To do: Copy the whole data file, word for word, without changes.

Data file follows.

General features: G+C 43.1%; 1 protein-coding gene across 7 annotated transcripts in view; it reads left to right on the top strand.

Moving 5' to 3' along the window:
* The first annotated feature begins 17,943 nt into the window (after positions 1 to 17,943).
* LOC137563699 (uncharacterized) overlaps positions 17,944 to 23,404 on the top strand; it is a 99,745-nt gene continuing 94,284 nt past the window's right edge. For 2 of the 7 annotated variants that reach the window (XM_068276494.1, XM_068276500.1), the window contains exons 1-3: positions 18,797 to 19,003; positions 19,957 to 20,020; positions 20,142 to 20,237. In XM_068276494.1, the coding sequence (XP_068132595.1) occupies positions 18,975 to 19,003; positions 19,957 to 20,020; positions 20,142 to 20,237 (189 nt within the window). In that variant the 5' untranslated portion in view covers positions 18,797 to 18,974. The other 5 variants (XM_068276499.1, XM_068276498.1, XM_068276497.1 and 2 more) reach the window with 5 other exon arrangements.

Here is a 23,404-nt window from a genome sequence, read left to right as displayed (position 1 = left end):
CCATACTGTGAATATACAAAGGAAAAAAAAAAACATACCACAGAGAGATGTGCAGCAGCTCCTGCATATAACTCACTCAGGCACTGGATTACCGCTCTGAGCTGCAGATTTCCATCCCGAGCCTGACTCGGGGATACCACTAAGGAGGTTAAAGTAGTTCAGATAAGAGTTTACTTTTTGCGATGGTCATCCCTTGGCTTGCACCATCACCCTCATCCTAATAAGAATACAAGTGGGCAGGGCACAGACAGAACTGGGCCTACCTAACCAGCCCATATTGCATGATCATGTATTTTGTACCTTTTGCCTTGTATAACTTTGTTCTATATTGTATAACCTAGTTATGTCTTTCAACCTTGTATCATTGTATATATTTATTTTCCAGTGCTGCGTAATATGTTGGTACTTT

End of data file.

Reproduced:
General features: G+C 43.1%; 1 protein-coding gene across 7 annotated transcripts in view; it reads left to right on the top strand.

Moving 5' to 3' along the window:
* The first annotated feature begins 17,943 nt into the window (after positions 1 to 17,943).
* LOC137563699 (uncharacterized) overlaps positions 17,944 to 23,404 on the top strand; it is a 99,745-nt gene continuing 94,284 nt past the window's right edge. For 2 of the 7 annotated variants that reach the window (XM_068276494.1, XM_068276500.1), the window contains exons 1-3: positions 18,797 to 19,003; positions 19,957 to 20,020; positions 20,142 to 20,237. In XM_068276494.1, the coding sequence (XP_068132595.1) occupies positions 18,975 to 19,003; positions 19,957 to 20,020; positions 20,142 to 20,237 (189 nt within the window). In that variant the 5' untranslated portion in view covers positions 18,797 to 18,974. The other 5 variants (XM_068276499.1, XM_068276498.1, XM_068276497.1 and 2 more) reach the window with 5 other exon arrangements.

Here is a 23,404-nt window from a genome sequence, read left to right as displayed (position 1 = left end):
CCATACTGTGAATATACAAAGGAAAAAAAAAAACATACCACAGAGAGATGTGCAGCAGCTCCTGCATATAACTCACTCAGGCACTGGATTACCGCTCTGAGCTGCAGATTTCCATCCCGAGCCTGACTCGGGGATACCACTAAGGAGGTTAAAGTAGTTCAGATAAGAGTTTACTTTTTGCGATGGTCATCCCTTGGCTTGCACCATCACCCTCATCCTAATAAGAATACAAGTGGGCAGGGCACAGACAGAACTGGGCCTACCTAACCAGCCCATATTGCATGATCATGTATTTTGTACCTTTTGCCTTGTATAACTTTGTTCTATATTGTATAACCTAGTTATGTCTTTCAACCTTGTATCATTGTATATATTTATTTTCCAGTGCTGCGTAATATGTTGGTACTTT